Israel reopened Jerusalem's flashpoint Al-Aqsa mosque compound Friday ahead of the weekly Muslim prayers, after a rare closure following clashes sparked by the killing of a Palestinian by occupation forces.
The streets of east Jerusalem were calm ahead of the prayers at midday, following an Israeli clampdown on the shrine, which is holy for Muslims and Jews alike.
Clashes erupted when Israeli occupation forces on Wednesday night shot dead a Palestinian accused of trying to kill a Jewish hardliner.
The closure was the first for decades and prompted a spokesman for Palestinian president Mahmud Abbas to condemn the move as an Israeli "declaration of war".
Police spokeswoman Luba Samri said that because of fears of unrest at the midday prayers, entry for Muslim men would be restricted to those over 50.
Additional police were deployed around the Al-Aqsa compound in the heart of the Old City, with local media reporting the presence of some 3,000 officers, three times more than usual.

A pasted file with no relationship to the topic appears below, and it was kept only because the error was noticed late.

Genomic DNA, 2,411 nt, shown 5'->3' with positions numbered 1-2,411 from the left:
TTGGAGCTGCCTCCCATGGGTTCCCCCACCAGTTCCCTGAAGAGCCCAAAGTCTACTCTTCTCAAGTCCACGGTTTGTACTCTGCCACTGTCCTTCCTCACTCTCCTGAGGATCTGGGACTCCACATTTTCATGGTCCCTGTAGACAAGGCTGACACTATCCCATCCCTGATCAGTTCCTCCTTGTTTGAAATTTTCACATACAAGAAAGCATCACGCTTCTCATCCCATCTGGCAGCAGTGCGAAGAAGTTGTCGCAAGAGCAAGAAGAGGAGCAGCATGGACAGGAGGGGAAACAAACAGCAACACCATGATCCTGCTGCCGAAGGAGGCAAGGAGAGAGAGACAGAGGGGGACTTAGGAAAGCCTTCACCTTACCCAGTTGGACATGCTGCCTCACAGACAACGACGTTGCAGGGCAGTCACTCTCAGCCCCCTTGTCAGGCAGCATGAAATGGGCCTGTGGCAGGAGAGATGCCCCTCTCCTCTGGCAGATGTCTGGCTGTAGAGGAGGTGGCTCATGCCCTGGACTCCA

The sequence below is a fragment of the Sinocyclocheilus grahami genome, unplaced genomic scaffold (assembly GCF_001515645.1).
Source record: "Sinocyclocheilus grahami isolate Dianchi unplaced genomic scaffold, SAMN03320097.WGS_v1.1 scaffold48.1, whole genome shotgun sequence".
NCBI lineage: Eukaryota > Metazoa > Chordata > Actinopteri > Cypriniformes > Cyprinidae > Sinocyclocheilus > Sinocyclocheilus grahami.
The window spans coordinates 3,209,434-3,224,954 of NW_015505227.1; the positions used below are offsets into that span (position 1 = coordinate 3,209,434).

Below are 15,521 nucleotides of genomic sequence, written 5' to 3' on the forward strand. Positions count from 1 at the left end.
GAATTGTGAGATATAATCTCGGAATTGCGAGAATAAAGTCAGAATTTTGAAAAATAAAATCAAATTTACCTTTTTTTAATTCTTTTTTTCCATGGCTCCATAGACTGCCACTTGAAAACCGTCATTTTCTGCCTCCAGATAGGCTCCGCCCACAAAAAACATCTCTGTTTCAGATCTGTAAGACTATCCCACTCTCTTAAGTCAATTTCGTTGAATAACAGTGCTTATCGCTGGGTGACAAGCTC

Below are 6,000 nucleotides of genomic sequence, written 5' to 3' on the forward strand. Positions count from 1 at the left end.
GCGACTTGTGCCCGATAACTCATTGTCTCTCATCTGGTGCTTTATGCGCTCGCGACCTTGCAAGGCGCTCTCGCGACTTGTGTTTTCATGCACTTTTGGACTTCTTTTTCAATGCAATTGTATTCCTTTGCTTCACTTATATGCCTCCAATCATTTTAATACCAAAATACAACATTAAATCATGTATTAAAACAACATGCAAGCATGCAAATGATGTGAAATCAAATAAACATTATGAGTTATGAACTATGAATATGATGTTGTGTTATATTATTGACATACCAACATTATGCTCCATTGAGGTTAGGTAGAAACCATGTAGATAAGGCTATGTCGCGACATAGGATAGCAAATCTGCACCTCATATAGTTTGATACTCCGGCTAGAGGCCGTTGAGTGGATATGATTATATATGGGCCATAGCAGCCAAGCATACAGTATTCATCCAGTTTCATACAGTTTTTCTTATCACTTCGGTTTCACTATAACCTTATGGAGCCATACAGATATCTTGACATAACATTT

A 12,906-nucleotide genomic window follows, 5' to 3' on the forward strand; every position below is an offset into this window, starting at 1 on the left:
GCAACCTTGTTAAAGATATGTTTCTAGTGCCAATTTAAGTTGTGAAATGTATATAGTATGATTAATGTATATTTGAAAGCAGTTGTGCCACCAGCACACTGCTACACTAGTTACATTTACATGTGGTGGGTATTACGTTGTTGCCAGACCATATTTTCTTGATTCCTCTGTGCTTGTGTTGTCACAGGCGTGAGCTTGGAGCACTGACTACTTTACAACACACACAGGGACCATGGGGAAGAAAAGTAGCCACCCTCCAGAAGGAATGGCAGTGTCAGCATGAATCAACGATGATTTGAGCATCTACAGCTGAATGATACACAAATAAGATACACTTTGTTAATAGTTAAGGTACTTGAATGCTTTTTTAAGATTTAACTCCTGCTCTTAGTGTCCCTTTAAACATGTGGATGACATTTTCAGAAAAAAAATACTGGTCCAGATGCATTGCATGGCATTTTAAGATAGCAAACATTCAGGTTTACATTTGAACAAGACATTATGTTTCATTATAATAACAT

The Al-Aqsa mosque compound -- known to Jews as the Temple Mount -- is the third holiest site in Islam and Judaism's holiest.
The clashes subsided late Thursday with a few sporadic confrontations between stone-throwing Palestinians and police firing rubber bullets and tear gas. Three Palestinians were arrested, Samri said.
The funeral of the Palestinian passed off without incident, she added.
Jerusalem has been shaken by months of unrest sparked by the murder of a Palestinian teenager in July in revenge for the killings of three Jewish settlers in the West Bank.
A 50-day war Israel waged against Palestinians in Gaza in July and August intensified protests and clashes in occupied East Jerusalem.
*This story was edited by Ahram Online